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Development of the Combinatorial Glass Formation Tester

Published online by Cambridge University Press:  17 March 2011

Satoru Inoue
Affiliation:
Advanced Materials Laboratory, National Institute for Materials Science, Namiki 1-1, Tsukuba, Ibaraki 305-0044, Japan.
Shin-ichi Todoroki
Affiliation:
Advanced Materials Laboratory, National Institute for Materials Science, Namiki 1-1, Tsukuba, Ibaraki 305-0044, Japan.
Takehisa Matsumoto
Affiliation:
Advanced Materials Laboratory, National Institute for Materials Science, Namiki 1-1, Tsukuba, Ibaraki 305-0044, Japan.
Takaharu Hondo
Affiliation:
Dept. of Materials Science and Technology, Science University of Tokyo, Ymazaki 2641, Noda, Chiba 278-8510, Japan.
Tetsuo Araki
Affiliation:
Dept. of Materials Science and Technology, Science University of Tokyo, Ymazaki 2641, Noda, Chiba 278-8510, Japan.
Toshio Tsuchiya
Affiliation:
Dept. of Materials Science and Technology, Science University of Tokyo, Ymazaki 2641, Noda, Chiba 278-8510, Japan.
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Abstract

The combinatorial glass formation tester has been developed to determine the glass forming regions as quickly as possible. The 24 glass batches of about 1g were put into each carbon crucible on a carbon holder and heated in an electric furnace filled with dry nitrogen gas. After about a half an hour heating, the crucibles were taken out from the furnace and moved into the cooling chamber purged with dry nitrogen gas. The holder and the crucibles were moved on to a cooling stage to be cooled down quickly with a water flowing jacket together with nitrogen gas blowing. The time interval after taking out of the crucibles till the placement on the cooling stage was shortened as much as possible, resulting to be 10sec. The temperature of the melt in the crucibles was measured with an optical pyrometer to estimate the cooling rate. The top view of the crucibles on the holder was taken with a CCD camera during cooling. The CCD figures were stored on a computer for the judgments of the transparency of the samples in the crucibles to compile a glass forming region. The glass formation tester can manage 24 glass melting tests every 1 hours. In other words, the tester can produce at least 192 glass samples (24 x 8=192) within a day working time. The speed was roughly 100 times larger than the case of manual operation.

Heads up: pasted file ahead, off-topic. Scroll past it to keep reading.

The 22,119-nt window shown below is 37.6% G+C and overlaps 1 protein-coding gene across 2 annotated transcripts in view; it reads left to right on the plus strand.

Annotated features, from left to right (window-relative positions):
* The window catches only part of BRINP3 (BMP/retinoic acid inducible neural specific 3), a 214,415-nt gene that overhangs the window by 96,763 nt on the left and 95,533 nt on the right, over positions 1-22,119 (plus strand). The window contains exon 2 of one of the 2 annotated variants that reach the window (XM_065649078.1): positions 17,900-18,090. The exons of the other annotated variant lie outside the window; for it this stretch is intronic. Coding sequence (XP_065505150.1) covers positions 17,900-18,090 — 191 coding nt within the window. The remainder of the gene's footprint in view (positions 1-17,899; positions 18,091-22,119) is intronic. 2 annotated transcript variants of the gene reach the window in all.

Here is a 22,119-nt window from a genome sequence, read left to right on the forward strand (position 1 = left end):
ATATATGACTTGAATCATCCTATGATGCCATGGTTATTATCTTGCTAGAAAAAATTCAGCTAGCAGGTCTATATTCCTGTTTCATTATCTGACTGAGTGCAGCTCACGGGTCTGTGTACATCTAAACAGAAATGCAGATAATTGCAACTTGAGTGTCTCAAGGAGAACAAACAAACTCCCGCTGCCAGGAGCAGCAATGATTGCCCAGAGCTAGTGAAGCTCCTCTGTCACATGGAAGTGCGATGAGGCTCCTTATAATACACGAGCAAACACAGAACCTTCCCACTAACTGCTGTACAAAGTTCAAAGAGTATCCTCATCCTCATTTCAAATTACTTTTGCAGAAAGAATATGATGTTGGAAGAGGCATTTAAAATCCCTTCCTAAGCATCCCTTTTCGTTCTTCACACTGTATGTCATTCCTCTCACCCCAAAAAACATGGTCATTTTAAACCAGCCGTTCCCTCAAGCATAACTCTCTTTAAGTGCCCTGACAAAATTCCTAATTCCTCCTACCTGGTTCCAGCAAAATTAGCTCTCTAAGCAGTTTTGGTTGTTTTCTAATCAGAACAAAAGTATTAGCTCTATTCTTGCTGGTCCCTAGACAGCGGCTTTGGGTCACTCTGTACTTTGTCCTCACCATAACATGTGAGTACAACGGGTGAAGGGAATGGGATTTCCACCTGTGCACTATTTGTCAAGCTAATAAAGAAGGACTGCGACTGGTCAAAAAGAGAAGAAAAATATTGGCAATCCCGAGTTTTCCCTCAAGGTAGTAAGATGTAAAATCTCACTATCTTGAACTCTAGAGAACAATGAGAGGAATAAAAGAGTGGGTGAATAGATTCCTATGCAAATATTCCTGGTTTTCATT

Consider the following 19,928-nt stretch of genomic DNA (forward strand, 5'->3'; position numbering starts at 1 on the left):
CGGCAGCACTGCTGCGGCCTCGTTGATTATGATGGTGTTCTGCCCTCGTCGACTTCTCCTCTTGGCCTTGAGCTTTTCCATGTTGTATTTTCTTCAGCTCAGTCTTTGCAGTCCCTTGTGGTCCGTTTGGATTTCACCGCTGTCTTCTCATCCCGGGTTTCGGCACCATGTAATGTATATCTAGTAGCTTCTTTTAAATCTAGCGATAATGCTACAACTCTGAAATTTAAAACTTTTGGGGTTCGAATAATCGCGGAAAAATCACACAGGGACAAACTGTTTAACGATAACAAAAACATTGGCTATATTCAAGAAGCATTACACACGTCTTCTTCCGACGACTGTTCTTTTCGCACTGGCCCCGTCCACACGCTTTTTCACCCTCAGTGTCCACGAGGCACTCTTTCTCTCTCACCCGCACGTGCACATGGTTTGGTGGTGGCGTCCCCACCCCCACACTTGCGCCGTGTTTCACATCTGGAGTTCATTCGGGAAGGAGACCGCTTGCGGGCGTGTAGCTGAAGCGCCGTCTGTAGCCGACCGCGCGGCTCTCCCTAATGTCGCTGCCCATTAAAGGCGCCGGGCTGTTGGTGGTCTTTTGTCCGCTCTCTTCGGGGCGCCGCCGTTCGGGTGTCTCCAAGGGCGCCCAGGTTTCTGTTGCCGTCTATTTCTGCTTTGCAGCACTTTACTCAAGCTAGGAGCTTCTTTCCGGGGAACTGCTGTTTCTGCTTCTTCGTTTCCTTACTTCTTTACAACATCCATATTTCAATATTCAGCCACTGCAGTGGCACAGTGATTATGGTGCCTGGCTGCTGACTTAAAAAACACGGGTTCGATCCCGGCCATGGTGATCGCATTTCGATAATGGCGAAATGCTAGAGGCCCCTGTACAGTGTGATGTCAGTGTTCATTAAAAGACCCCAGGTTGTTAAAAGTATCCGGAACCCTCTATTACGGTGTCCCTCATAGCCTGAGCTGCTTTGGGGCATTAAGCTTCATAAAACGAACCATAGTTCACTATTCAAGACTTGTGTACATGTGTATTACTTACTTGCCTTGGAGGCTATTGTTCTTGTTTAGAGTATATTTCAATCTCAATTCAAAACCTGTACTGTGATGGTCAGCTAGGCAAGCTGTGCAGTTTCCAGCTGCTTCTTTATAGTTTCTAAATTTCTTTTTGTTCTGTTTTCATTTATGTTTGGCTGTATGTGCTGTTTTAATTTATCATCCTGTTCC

Type
Research Article
Copyright
Copyright © Materials Research Society 2002

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References

1. Inoue, S., Todoroki, S., Matsumoto, T., Hondo, T., Araki, T. and Watanabe, Y., Proceedings of the first Japan-US workshop on Combinatorial Materials and Science Technology, pp.189201 (2000), (to be published in Appl. Surface Sci. (2001)).Google Scholar
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